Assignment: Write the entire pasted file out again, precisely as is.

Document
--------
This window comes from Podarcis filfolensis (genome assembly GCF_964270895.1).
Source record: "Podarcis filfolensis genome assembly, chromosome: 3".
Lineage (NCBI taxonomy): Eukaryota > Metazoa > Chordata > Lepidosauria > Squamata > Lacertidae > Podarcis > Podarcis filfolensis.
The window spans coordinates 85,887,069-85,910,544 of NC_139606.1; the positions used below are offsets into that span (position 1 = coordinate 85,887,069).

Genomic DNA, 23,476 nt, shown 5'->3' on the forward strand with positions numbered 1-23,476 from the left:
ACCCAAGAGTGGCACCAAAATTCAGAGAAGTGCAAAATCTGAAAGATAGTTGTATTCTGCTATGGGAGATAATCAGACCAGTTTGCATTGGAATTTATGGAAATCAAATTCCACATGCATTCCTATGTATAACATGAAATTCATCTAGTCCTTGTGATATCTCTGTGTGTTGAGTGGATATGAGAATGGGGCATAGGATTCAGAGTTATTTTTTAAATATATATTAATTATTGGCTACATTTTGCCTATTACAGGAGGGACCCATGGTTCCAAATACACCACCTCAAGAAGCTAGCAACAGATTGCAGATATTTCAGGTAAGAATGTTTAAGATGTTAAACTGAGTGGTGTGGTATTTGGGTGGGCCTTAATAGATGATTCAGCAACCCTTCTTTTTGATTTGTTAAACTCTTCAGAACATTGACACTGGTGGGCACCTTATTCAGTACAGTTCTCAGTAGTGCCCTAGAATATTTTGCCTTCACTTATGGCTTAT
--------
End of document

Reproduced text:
This window comes from Podarcis filfolensis (genome assembly GCF_964270895.1).
Source record: "Podarcis filfolensis genome assembly, chromosome: 3".
Lineage (NCBI taxonomy): Eukaryota > Metazoa > Chordata > Lepidosauria > Squamata > Lacertidae > Podarcis > Podarcis filfolensis.
The window spans coordinates 85,887,069-85,910,544 of NC_139606.1; the positions used below are offsets into that span (position 1 = coordinate 85,887,069).

Genomic DNA, 23,476 nt, shown 5'->3' on the forward strand with positions numbered 1-23,476 from the left:
ACCCAAGAGTGGCACCAAAATTCAGAGAAGTGCAAAATCTGAAAGATAGTTGTATTCTGCTATGGGAGATAATCAGACCAGTTTGCATTGGAATTTATGGAAATCAAATTCCACATGCATTCCTATGTATAACATGAAATTCATCTAGTCCTTGTGATATCTCTGTGTGTTGAGTGGATATGAGAATGGGGCATAGGATTCAGAGTTATTTTTTAAATATATATTAATTATTGGCTACATTTTGCCTATTACAGGAGGGACCCATGGTTCCAAATACACCACCTCAAGAAGCTAGCAACAGATTGCAGATATTTCAGGTAAGAATGTTTAAGATGTTAAACTGAGTGGTGTGGTATTTGGGTGGGCCTTAATAGATGATTCAGCAACCCTTCTTTTTGATTTGTTAAACTCTTCAGAACATTGACACTGGTGGGCACCTTATTCAGTACAGTTCTCAGTAGTGCCCTAGAATATTTTGCCTTCACTTATGGCTTAT